Offshore wind energy: Opportunities for aquaculture and passive gear fisheries
The large-scale expansion of wind energy in the North Sea will lead to a substantial claim on space. This impacts the North Sea's efficacy as a food source and thus affects the role the North Sea plays within the framework of food security for an increasing world population. On the one hand, the construction of wind farms will hamper trawler fishing, which means this sector must seek alternative fishing grounds or methods. On the other hand, the wind farms will create new opportunities for the development of aquaculture (i.e. shellfish and seaweed farming), and new or adapted fishing techniques (multifunctional use).
The developments towards a new Blue Economy are still underway, which offers the best possible opportunities for the design of integrated wind farms that include production, nature-inclusivity, circularity (resources and nutrients) and climate resilience.
European Union Blue Growth-strategy
The EU strategically focuses on 'Blue Growth' to galvanise the economic change and the European competitive edge through innovations in the marine and maritime sector. Innovations in marine food production are a crucial aspect of this strategy.
Wind farms have been planned in several locations on the Dutch Continental Plate (DCP). Other sites are sought as well. It is increasingly important that these zones are available for multi-use.
Wageningen Marine Research maps:
- Where specific methods of food production are more, or less, successful;
- Which processes within the ecosystem may be used to this end;
- Which services and impact may be expected;
- How the different combinations may best contribute to a resilient system for the future from an ecological (land-water-atmosphere) and production perspective.
Pilot projects in seaweed cultivation and oyster farming are already underway in several areas, indicated on the map below.
Seaweed seemingly offers endless possibilities. It serves as a novel ingredient on our menu, a 'secret ingredient' in livestock and fish feed, a source of health supplements, or a sustainable feedstock for bioplastics and fuel. Businesses and governments seize the opportunities wind farms offer to cultivate seaweed and algae. The North Sea Regional Agenda 2050 even includes 400 square kilometres in sustainable seaweed farming.
What opportunities do wind farms offer for seaweed cultivation?
Wageningen University & Research and the North Sea Farm Foundation (Stichting Noordzeeboerderij) are currently working on a wide range of related research projects with the first 17 partners from the seaweed sector.
Wageningen Marine Research studies:
- The ecological risks of and opportunities for seaweed cultivation;
- Which locations are suitable for the cultivation of seaweed, and with what varieties and combinations thereof;
- Technological innovations in monitoring production and ecological effects;
- Development of knowledge about ecosystems services that may lead to increased yield.
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Lobster and edible crab
Preliminary research shows that pot and trap fisheries for lobster and edible crab offer a viable business model.
Wageningen Marine Research collaborates with Wageningen Economic Research and a fisheries cluster made up of Cramer Noordwijk Beheer BV (Rems Cramer), Noordzee Charters (Arjan Korving) and Rederij W. van der Zwan & Zn BV within the Win-Wind-consortium (funded by TKI Wind op Zee). This consortium studies the possibilities with regard to lobster and crab fishing around offshore wind farms.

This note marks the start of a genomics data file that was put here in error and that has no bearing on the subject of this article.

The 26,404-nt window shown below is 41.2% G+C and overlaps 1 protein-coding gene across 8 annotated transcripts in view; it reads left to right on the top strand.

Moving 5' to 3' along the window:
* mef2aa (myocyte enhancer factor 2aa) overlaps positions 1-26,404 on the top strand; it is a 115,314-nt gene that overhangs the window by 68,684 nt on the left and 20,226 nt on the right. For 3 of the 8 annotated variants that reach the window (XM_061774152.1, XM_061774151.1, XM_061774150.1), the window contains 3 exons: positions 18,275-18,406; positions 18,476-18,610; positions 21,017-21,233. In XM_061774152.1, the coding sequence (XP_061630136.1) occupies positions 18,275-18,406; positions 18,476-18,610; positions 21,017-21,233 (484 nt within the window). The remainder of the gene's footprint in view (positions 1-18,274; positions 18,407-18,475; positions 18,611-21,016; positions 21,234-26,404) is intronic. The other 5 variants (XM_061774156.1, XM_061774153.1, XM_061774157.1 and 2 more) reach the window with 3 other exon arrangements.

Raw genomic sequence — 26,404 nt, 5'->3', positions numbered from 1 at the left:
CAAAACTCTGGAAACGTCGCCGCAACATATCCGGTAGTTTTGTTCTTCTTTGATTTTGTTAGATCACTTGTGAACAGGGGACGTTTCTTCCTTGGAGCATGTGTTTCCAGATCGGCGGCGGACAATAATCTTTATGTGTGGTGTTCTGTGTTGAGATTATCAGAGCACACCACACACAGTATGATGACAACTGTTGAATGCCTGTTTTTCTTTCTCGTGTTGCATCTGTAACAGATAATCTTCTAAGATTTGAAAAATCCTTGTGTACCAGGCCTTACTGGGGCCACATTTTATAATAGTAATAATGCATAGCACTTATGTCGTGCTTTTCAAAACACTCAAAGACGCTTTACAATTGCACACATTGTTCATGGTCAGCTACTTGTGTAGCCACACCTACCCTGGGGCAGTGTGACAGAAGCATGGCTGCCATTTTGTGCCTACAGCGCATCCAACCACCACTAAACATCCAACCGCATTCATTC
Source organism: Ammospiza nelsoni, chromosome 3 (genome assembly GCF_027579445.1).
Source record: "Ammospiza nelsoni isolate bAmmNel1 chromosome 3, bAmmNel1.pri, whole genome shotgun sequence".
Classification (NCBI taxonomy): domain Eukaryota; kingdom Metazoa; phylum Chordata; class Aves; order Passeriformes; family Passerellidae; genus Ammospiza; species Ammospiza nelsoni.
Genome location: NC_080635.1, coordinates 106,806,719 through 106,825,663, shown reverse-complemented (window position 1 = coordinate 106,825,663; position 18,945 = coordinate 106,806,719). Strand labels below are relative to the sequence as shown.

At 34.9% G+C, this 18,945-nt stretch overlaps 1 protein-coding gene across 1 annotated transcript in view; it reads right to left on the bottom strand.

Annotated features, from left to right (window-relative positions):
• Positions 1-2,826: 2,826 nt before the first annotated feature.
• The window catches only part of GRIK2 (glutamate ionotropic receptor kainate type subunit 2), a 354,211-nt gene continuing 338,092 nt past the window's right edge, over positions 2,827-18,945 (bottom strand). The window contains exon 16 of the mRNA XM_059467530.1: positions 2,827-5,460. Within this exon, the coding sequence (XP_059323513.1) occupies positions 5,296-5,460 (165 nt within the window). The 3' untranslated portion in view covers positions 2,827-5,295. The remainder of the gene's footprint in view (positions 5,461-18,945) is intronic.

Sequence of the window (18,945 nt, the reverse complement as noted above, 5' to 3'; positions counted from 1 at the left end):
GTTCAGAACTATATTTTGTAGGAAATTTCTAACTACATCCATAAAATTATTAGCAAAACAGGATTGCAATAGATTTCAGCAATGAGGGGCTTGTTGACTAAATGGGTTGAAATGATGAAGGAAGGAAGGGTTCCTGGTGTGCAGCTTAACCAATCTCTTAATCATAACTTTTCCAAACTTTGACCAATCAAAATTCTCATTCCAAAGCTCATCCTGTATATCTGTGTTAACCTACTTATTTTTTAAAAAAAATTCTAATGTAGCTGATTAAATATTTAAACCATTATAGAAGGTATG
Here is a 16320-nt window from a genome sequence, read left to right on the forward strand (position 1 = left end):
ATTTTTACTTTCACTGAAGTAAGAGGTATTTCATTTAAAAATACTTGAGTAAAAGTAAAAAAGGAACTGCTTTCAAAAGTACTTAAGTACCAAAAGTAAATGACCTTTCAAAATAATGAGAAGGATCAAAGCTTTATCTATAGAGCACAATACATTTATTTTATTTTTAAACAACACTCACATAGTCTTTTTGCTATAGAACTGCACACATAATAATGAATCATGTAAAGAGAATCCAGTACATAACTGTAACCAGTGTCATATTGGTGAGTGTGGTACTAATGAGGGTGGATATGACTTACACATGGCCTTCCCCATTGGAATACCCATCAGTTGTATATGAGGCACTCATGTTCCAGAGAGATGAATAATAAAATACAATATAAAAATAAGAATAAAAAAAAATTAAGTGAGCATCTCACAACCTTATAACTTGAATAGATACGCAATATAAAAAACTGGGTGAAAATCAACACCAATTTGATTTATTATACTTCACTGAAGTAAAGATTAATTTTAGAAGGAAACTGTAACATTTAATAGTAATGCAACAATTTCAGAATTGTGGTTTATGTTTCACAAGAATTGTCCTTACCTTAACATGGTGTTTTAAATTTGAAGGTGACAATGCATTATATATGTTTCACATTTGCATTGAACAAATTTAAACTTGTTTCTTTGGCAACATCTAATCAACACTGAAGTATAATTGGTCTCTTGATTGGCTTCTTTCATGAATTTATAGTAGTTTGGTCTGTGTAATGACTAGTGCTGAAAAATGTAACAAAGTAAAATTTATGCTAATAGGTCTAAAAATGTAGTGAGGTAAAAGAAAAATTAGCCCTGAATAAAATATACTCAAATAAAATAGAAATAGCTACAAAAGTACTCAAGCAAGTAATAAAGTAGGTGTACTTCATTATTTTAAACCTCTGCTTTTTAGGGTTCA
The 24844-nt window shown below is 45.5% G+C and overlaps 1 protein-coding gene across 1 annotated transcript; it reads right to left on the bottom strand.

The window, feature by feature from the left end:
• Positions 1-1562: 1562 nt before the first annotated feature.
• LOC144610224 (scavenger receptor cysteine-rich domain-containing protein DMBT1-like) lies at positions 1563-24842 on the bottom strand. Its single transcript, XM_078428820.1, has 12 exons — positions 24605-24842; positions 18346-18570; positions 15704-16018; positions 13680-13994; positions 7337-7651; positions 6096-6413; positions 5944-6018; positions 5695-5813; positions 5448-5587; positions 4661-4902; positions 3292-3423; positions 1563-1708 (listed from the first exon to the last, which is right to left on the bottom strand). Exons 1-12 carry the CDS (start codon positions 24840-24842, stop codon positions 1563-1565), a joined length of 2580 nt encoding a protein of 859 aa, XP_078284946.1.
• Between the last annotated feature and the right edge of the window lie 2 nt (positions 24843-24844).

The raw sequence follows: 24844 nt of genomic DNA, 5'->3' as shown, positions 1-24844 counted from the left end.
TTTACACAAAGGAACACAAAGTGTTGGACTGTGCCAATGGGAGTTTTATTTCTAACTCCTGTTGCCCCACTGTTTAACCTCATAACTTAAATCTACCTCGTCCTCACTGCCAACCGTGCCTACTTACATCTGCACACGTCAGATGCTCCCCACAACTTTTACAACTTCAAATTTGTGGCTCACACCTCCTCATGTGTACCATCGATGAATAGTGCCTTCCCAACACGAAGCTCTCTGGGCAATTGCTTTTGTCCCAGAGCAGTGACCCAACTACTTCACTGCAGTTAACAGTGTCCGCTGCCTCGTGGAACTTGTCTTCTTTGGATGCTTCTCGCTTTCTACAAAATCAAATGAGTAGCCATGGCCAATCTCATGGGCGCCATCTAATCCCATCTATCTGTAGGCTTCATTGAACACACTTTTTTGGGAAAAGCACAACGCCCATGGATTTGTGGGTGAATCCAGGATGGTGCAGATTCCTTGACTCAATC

How to make lobsters and crabs profitable?
In the WIN-WIND project, we study:
- The ecologies of the lobster and edible crab around wind farms in the North Sea
- The market potential these lobsters and crabs have, and whether a sustainability label can be achieved
- Low-risk lobster and edible crab fishing methods
- The creation of a framework for dialogue and collaboration between offshore wind farm operators, government, knowledge institutes and fishers.
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Mussels and oysters
Research indicates that shellfish farming could be a profitable business model for offshore wind farms.
Longline mussel farming
1000 kilos of oysters and testing cages
In the Gemini Wind Farm north of Schiermonnikoog, 1000 oysters and experimental cages have been deployed in collaboration with the Flat Oyster Consortium (Platte Oesterconsortium, POC). This is a first attempt at creating an oyster bed in a wind farm. In wind farm Luchterduinen, experiments with flat oysters are underway. Until the start of the 20th century, some 20% of the North Sea bed was covered in oyster beds. However, these beds have all but disappeared due to overfishing, disease and climate change. We hope to stimulate the recovery of nature by reintroducing oysters and creating opportunities for oyster farming.
The preliminary results are encouraging. The oysters are procreating, and biodiversity is on the rise and research on keeping the local oysters healthy appears promising. Oyster reefs also provide shelter for other species such as lobsters and crabs that can also be fished.
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Together with the fishing industry and stakeholders, Wageningen Marine Research is working on alternatives to bottom trawling in wind farms.
Can the loss of fishing grounds be compensated?
Bottom trawling, such as fishing for flatfish, is not permitted in wind farms due to the possibility of damage to wind turbines and cables.
To compensate for the loss of fishing grounds, Wageningen Marine Research is conducting research on which fish species are found in wind farms and which fishing techniques would be suitable, such as longline or set gillnet fishing.